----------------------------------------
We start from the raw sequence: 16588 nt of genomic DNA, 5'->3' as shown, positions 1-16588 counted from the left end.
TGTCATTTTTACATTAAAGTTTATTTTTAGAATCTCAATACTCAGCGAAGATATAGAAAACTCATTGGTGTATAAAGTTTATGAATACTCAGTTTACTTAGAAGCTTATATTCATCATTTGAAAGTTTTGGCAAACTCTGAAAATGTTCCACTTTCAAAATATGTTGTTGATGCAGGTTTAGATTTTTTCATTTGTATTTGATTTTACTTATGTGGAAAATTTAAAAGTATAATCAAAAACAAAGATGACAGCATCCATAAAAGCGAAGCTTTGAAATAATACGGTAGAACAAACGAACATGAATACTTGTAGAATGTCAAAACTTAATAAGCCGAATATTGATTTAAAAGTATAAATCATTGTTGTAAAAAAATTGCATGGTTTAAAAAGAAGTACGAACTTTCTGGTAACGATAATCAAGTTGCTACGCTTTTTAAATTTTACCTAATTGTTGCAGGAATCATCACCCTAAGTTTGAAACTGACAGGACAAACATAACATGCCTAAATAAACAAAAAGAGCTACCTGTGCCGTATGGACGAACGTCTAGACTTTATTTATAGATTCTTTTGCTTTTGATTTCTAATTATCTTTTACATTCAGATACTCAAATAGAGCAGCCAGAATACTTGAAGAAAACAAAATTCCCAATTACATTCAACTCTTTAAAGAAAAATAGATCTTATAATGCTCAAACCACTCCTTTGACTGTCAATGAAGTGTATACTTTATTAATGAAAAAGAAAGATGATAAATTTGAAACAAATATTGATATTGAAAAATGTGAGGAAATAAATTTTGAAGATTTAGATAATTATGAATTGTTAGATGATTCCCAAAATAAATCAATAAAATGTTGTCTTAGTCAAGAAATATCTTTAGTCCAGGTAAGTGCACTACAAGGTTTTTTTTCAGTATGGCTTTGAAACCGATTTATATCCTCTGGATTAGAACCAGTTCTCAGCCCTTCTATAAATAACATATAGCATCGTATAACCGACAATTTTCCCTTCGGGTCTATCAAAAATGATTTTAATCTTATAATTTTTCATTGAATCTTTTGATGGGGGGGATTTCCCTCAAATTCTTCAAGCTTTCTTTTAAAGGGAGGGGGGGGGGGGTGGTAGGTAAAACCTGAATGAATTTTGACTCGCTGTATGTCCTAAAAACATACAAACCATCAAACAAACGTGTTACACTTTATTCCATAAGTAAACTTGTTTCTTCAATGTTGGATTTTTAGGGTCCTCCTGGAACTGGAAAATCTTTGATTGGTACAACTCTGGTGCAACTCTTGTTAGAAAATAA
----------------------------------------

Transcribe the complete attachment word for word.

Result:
We start from the raw sequence: 16588 nt of genomic DNA, 5'->3' as shown, positions 1-16588 counted from the left end.
TGTCATTTTTACATTAAAGTTTATTTTTAGAATCTCAATACTCAGCGAAGATATAGAAAACTCATTGGTGTATAAAGTTTATGAATACTCAGTTTACTTAGAAGCTTATATTCATCATTTGAAAGTTTTGGCAAACTCTGAAAATGTTCCACTTTCAAAATATGTTGTTGATGCAGGTTTAGATTTTTTCATTTGTATTTGATTTTACTTATGTGGAAAATTTAAAAGTATAATCAAAAACAAAGATGACAGCATCCATAAAAGCGAAGCTTTGAAATAATACGGTAGAACAAACGAACATGAATACTTGTAGAATGTCAAAACTTAATAAGCCGAATATTGATTTAAAAGTATAAATCATTGTTGTAAAAAAATTGCATGGTTTAAAAAGAAGTACGAACTTTCTGGTAACGATAATCAAGTTGCTACGCTTTTTAAATTTTACCTAATTGTTGCAGGAATCATCACCCTAAGTTTGAAACTGACAGGACAAACATAACATGCCTAAATAAACAAAAAGAGCTACCTGTGCCGTATGGACGAACGTCTAGACTTTATTTATAGATTCTTTTGCTTTTGATTTCTAATTATCTTTTACATTCAGATACTCAAATAGAGCAGCCAGAATACTTGAAGAAAACAAAATTCCCAATTACATTCAACTCTTTAAAGAAAAATAGATCTTATAATGCTCAAACCACTCCTTTGACTGTCAATGAAGTGTATACTTTATTAATGAAAAAGAAAGATGATAAATTTGAAACAAATATTGATATTGAAAAATGTGAGGAAATAAATTTTGAAGATTTAGATAATTATGAATTGTTAGATGATTCCCAAAATAAATCAATAAAATGTTGTCTTAGTCAAGAAATATCTTTAGTCCAGGTAAGTGCACTACAAGGTTTTTTTTCAGTATGGCTTTGAAACCGATTTATATCCTCTGGATTAGAACCAGTTCTCAGCCCTTCTATAAATAACATATAGCATCGTATAACCGACAATTTTCCCTTCGGGTCTATCAAAAATGATTTTAATCTTATAATTTTTCATTGAATCTTTTGATGGGGGGGATTTCCCTCAAATTCTTCAAGCTTTCTTTTAAAGGGAGGGGGGGGGGGGTGGTAGGTAAAACCTGAATGAATTTTGACTCGCTGTATGTCCTAAAAACATACAAACCATCAAACAAACGTGTTACACTTTATTCCATAAGTAAACTTGTTTCTTCAATGTTGGATTTTTAGGGTCCTCCTGGAACTGGAAAATCTTTGATTGGTACAACTCTGGTGCAACTCTTGTTAGAAAATAA